WASHINGTON – Eating and drinking place sales totaled a seasonally-adjusted $39.3 billion in August, according to preliminary data from the U.S. Census Bureau. This was roughly on par with the sales level of the previous five months, and was 2.9% above the August 2009 sales level, said Bruce Grindy, the National Restaurant Association's chief economist.

“Although sales haven’t registered the steady month-to-month growth that we typically see during stronger economic periods, the fact that sales have held their ground during this latest challenging patch is an encouraging sign,” Grindy said. “Still, we will need to see some consistent incremental gains before we can label the recovery as having a firm foothold.”

August readings of producer and consumer prices were released by the Bureau of Labor Statistics (B.L.S.) and stated on the producer side, average wholesale food prices edged down 0.1% in August, after increasing in 10 of the previous 13 months.

“Although wholesale food prices posted a modest decline in August, they are on pace in 2010 to easily wipe out the 3.8 percent drop registered in 2009,” Grindy said. “Coming on the heels of even stronger gains posted in 2007 and 2008, food prices remain extremely elevated, which puts additional pressure on restaurant operators’ margins in a challenging business environment.”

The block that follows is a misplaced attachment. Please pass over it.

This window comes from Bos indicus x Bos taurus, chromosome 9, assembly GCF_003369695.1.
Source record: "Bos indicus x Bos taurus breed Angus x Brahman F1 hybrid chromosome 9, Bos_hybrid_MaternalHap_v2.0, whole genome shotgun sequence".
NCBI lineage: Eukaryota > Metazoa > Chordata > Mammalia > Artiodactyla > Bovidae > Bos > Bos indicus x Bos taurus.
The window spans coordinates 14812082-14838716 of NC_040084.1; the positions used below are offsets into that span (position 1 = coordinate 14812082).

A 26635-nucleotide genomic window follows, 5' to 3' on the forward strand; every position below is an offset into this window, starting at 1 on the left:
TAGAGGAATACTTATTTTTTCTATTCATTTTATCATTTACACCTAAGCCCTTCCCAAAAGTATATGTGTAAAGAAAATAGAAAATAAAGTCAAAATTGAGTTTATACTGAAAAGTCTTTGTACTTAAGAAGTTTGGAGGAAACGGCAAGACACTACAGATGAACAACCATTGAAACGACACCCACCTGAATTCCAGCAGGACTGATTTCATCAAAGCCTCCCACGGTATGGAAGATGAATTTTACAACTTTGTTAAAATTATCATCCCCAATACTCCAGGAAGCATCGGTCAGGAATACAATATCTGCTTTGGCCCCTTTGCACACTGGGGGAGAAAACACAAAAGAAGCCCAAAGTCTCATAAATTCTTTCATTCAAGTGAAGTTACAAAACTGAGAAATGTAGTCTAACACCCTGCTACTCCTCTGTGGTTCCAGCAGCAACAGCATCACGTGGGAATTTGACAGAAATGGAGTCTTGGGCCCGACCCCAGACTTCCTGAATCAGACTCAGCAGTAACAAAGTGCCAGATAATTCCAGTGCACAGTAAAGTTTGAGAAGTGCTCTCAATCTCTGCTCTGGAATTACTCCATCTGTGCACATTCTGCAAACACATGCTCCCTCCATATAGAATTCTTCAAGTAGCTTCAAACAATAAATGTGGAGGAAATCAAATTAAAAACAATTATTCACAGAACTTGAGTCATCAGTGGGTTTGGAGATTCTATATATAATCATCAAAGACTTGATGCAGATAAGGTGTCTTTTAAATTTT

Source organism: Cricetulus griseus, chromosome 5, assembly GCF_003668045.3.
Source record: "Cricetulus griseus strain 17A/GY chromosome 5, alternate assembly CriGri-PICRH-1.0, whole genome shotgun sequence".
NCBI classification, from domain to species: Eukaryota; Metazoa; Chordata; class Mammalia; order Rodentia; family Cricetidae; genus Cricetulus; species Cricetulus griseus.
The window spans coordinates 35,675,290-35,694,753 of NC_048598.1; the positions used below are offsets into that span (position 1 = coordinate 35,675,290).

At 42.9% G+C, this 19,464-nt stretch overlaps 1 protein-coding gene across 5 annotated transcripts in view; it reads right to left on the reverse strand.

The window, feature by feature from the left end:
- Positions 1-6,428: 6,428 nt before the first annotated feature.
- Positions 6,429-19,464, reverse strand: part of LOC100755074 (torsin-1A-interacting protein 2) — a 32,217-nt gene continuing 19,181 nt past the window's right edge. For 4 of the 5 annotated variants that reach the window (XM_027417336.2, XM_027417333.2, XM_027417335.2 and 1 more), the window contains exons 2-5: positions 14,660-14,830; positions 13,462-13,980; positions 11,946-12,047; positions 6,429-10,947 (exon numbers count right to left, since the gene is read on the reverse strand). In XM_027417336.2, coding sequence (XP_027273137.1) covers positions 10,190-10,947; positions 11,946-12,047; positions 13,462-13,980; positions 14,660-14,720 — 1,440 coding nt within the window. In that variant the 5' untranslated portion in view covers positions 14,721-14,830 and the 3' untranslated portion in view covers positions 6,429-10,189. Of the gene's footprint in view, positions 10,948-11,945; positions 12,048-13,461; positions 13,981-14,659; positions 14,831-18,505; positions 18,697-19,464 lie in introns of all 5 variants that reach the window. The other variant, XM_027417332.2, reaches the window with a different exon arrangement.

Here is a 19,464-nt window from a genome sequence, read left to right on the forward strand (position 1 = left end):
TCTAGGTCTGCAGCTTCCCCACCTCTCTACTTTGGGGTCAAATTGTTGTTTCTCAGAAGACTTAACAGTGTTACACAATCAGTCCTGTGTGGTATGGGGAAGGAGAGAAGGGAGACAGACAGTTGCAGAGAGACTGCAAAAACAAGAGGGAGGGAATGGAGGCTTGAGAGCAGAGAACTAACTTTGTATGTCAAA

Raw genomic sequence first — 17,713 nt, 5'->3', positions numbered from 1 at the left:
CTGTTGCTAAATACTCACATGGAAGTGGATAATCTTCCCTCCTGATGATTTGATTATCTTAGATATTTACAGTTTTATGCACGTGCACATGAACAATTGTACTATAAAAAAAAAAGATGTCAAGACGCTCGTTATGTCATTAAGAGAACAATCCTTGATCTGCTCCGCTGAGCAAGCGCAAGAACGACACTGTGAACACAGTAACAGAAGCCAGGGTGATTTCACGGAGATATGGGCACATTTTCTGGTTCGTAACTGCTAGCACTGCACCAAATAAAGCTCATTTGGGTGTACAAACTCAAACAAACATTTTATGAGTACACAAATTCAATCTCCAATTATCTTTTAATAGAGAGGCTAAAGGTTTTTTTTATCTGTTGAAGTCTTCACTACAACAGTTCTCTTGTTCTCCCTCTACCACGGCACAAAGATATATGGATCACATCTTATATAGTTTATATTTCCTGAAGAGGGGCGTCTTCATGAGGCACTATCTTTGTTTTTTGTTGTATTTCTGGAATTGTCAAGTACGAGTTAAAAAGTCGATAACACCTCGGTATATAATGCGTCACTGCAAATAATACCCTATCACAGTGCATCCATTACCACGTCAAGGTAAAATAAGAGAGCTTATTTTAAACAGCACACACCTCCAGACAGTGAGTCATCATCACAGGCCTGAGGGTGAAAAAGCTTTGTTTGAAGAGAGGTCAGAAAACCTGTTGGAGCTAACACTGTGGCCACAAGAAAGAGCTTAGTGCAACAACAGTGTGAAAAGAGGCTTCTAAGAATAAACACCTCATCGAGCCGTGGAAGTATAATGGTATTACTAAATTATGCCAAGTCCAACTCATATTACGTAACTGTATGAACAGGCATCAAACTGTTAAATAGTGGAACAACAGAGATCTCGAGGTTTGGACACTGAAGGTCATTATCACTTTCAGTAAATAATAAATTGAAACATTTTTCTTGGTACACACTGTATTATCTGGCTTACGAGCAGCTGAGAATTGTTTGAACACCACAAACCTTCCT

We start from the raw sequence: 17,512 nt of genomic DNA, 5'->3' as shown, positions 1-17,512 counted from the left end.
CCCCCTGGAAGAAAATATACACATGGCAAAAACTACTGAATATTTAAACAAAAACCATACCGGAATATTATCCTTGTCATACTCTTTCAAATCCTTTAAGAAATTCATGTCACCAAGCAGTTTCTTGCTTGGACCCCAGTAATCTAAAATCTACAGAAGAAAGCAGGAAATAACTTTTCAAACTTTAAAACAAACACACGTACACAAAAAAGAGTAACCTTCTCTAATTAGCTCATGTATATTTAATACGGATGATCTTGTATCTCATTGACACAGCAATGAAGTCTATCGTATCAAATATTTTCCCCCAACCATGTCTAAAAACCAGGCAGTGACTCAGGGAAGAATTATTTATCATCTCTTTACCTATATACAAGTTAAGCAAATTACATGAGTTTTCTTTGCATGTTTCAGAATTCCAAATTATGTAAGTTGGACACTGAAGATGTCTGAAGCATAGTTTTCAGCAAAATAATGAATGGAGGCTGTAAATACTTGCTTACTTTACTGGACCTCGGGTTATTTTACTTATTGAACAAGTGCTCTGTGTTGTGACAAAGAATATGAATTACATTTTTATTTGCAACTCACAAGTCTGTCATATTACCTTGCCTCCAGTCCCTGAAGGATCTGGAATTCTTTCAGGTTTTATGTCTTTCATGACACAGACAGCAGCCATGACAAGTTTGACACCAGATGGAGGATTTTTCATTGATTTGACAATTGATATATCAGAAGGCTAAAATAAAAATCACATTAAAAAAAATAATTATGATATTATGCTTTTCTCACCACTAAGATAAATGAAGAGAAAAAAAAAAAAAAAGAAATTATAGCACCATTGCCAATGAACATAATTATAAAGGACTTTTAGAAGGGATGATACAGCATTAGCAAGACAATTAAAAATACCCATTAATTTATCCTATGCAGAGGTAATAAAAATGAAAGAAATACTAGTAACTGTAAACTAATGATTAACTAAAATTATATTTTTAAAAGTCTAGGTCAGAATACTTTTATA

Menu prices in August grew at their strongest rate in 16 months, according to B.L.S. data. After eight consecutive months in which menu prices either rose 0.1% or remained flat, menu prices rose 0.3% last month – their strongest single-month gain since April 2009.

“Despite the stronger gain posted in August, restaurant operators have been extremely reticent to increase menu prices in the current economic environment, as they compete for consumers’ limited disposable income,” Grindy said. “Overall, menu prices gained just 1.2% in the 12 months ending August 2010 – just one-tenth of a point above the lowest growth posted in more than five decades.”